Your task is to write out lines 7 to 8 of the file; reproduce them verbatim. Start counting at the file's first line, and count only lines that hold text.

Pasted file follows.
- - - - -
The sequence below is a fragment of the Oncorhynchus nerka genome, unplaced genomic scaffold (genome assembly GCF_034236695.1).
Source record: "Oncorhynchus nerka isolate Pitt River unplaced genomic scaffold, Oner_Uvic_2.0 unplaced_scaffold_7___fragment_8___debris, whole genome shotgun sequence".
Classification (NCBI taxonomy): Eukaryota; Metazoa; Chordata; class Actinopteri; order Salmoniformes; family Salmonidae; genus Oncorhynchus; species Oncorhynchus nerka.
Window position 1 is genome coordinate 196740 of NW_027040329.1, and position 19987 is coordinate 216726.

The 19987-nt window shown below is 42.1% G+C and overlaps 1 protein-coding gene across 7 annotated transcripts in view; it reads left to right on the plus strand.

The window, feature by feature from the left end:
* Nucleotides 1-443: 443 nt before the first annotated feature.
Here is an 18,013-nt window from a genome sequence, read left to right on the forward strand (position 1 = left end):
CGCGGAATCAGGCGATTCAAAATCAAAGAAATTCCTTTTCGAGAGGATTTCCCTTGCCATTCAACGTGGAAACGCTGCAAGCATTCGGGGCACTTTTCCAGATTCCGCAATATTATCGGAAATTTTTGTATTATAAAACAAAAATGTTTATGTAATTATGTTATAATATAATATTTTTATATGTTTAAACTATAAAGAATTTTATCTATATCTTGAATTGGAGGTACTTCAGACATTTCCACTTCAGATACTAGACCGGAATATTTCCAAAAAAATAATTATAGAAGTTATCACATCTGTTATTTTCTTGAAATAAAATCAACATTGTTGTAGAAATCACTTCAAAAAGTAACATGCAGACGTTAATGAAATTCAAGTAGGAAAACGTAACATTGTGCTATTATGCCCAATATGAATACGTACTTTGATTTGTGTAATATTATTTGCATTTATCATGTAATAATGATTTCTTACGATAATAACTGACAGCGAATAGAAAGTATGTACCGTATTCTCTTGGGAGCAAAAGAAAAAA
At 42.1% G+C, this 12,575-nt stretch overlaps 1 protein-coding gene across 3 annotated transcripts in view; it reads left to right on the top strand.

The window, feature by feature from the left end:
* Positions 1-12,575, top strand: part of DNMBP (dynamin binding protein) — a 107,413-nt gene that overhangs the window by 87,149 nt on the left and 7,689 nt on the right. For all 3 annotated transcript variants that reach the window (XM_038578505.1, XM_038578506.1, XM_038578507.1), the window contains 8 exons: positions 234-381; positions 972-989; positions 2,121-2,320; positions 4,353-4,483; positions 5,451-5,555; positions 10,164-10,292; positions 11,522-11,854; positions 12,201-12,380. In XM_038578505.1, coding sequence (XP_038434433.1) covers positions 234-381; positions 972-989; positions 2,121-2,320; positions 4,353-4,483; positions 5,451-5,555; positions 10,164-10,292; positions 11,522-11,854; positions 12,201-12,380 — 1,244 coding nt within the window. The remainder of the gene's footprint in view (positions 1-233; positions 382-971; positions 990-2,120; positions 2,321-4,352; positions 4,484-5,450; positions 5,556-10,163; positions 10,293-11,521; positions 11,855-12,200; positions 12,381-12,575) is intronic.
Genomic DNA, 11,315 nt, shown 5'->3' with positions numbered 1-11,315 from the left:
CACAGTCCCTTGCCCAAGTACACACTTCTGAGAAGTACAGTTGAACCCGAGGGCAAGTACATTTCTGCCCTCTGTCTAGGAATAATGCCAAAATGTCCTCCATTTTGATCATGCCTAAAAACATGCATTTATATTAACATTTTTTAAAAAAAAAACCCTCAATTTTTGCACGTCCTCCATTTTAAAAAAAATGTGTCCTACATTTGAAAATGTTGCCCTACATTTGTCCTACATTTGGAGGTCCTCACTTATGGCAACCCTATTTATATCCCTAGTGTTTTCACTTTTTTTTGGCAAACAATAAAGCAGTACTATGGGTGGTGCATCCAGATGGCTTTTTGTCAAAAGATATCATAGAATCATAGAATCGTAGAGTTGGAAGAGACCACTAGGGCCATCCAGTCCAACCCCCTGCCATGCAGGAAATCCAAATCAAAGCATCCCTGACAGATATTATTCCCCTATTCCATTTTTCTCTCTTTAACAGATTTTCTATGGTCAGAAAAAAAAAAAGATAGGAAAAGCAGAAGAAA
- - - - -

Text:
* Nucleotides 1-443: 443 nt before the first annotated feature.
Here is an 18,013-nt window from a genome sequence, read left to right on the forward strand (position 1 = left end):